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• Obstructive sleep apnea (OSA) is a disorder that results in loud snoring, gasping respirations, and excessive daytime sleepiness.

• OSA also has the potential to progress to other significant diseases such as hypertension, diabetes mellitus, stroke, and pulmonary hypertension.

• Continuous positive airway pressure (CPAP) has been the first line treatment for OSA since the early 1980’s. Unfortunately, despite the ability of CPAP to significantly improve symptoms of OSA, a large amount of patients struggle to comply with this treatment.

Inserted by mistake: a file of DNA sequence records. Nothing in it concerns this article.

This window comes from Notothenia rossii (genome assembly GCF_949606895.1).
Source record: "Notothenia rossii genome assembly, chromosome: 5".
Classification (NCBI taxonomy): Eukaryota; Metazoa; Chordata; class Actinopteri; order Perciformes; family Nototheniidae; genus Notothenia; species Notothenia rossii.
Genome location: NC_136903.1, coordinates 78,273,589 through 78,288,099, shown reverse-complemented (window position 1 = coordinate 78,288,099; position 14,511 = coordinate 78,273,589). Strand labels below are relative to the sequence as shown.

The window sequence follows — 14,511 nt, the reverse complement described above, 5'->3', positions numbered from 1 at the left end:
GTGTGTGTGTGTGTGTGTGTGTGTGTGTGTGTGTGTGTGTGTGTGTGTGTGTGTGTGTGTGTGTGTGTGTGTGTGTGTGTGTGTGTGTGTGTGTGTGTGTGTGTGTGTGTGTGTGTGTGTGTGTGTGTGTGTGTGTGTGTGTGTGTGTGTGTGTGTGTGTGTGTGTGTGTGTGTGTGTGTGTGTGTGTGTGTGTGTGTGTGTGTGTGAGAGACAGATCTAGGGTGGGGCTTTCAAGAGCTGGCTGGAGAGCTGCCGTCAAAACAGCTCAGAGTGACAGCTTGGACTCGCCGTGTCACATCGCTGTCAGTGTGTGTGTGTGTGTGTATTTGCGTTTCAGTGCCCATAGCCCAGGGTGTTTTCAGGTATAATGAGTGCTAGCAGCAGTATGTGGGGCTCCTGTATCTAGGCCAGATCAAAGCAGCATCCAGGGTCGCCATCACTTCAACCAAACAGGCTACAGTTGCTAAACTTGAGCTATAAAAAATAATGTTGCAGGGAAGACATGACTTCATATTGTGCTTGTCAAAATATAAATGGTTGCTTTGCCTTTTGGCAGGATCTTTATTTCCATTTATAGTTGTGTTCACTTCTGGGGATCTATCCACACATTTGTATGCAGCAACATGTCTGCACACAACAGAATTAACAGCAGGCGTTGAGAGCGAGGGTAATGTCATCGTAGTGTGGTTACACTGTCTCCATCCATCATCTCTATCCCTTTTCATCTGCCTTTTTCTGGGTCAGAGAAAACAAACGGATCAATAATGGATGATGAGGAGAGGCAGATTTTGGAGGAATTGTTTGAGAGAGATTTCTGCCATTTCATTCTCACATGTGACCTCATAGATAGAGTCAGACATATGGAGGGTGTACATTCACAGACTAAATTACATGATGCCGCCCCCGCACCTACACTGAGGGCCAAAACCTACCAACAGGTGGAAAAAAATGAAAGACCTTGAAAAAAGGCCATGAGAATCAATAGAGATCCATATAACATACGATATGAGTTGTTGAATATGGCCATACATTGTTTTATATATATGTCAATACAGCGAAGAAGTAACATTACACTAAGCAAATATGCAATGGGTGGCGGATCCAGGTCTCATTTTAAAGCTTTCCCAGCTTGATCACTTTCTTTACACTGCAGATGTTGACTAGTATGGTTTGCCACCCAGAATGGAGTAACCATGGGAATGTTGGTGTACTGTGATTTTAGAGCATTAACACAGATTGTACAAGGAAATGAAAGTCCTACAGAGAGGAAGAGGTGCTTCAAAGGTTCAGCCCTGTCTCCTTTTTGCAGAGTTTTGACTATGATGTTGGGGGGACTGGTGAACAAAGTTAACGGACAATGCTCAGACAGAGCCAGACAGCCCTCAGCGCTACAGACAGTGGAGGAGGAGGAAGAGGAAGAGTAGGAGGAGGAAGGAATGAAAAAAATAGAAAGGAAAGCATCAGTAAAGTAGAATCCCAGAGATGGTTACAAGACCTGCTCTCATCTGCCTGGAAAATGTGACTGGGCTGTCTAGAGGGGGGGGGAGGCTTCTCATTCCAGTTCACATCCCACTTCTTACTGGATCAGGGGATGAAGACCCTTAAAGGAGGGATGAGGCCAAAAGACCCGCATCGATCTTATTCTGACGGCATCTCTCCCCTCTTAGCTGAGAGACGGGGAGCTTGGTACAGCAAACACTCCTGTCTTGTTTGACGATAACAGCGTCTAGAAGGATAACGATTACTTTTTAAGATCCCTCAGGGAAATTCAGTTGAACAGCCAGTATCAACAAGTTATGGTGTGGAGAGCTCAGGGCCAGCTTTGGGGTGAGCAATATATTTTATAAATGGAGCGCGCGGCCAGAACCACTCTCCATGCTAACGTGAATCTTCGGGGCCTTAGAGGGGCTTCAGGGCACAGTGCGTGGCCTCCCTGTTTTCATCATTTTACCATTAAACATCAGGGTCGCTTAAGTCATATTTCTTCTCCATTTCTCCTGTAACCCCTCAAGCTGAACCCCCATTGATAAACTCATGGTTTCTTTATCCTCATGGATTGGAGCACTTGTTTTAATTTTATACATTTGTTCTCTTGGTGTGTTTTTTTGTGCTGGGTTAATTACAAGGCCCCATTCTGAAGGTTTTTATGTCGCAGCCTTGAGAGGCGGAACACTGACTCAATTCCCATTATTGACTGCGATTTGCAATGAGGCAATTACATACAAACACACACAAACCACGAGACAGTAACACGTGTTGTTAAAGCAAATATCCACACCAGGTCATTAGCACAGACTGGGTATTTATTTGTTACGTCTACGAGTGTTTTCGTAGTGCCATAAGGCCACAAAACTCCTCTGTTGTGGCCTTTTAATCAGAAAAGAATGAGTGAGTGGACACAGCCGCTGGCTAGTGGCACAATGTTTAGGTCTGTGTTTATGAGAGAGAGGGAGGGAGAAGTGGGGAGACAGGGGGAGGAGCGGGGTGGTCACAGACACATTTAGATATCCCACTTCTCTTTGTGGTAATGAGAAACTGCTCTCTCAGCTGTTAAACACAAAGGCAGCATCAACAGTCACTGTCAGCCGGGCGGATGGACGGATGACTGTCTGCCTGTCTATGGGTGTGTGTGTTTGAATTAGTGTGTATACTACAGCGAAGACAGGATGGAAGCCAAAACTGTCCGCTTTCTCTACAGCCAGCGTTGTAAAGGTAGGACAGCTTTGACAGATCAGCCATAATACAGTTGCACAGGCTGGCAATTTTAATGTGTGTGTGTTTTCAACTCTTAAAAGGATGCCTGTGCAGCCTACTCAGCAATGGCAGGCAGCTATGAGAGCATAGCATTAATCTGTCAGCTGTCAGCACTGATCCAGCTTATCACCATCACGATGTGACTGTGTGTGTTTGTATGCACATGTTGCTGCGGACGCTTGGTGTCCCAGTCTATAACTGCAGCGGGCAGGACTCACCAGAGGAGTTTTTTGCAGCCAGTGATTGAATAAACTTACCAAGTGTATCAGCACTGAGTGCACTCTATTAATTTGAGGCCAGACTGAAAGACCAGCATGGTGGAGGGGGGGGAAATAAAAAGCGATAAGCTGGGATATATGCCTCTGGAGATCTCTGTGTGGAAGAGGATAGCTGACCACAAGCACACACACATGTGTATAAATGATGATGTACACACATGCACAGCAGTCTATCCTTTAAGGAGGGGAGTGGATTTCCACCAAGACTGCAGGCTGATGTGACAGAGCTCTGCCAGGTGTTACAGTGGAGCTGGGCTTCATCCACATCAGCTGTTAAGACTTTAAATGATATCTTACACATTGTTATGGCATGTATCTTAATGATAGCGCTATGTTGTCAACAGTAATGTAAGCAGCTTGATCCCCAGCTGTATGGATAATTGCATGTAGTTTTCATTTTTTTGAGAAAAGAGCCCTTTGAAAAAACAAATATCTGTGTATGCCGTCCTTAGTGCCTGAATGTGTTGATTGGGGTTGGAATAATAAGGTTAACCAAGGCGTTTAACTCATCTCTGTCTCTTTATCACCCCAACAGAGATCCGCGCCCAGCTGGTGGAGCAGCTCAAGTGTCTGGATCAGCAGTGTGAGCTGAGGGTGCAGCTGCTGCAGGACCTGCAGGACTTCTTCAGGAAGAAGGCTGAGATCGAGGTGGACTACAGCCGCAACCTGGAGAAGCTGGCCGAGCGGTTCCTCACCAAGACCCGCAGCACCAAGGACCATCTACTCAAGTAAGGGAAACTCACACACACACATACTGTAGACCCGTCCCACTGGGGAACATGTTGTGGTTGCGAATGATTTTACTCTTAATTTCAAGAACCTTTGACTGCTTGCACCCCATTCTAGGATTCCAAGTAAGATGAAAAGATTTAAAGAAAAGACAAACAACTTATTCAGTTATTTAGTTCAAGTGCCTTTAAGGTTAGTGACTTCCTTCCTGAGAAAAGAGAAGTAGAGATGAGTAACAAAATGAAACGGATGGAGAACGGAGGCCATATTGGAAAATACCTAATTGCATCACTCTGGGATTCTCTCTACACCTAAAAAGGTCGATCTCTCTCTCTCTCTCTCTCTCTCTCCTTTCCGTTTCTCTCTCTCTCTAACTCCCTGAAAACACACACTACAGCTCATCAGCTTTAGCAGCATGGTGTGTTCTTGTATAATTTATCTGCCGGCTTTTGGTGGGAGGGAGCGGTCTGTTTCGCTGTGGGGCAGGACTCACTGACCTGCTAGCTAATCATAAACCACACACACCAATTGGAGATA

• A new alternative treatment for OSA is hypoglossal nerve stimulation therapy (HGNS), resulting in an increase in muscle tone to the oropharynx, keeping the airway patent during inspiration.

• This review of the literature will examine the efficacy and compliance rates of CPAP, as well as the safety and efficacy of HGNS.

• Research found that there is in fact a need for an alternative therapy for OSA due to high CPAP noncompliance rates.

• The findings also indicate that despite favorable outcomes in clinical trials, more research is needed to determine the prolonged safety and efficacy of HGNS surgery.


Physician Assistant Studies

Degree Name

Master of Physician Assistant Studies (MPAS)

First Advisor

Jay Metzger

Publication Date



Electric Stimulation Therapy; Sleep Apnea, Ostructive -- therapy


Sleep Medicine

Hypoglossal Nerve Stimulation Therapy in Obstructive Sleep Apnea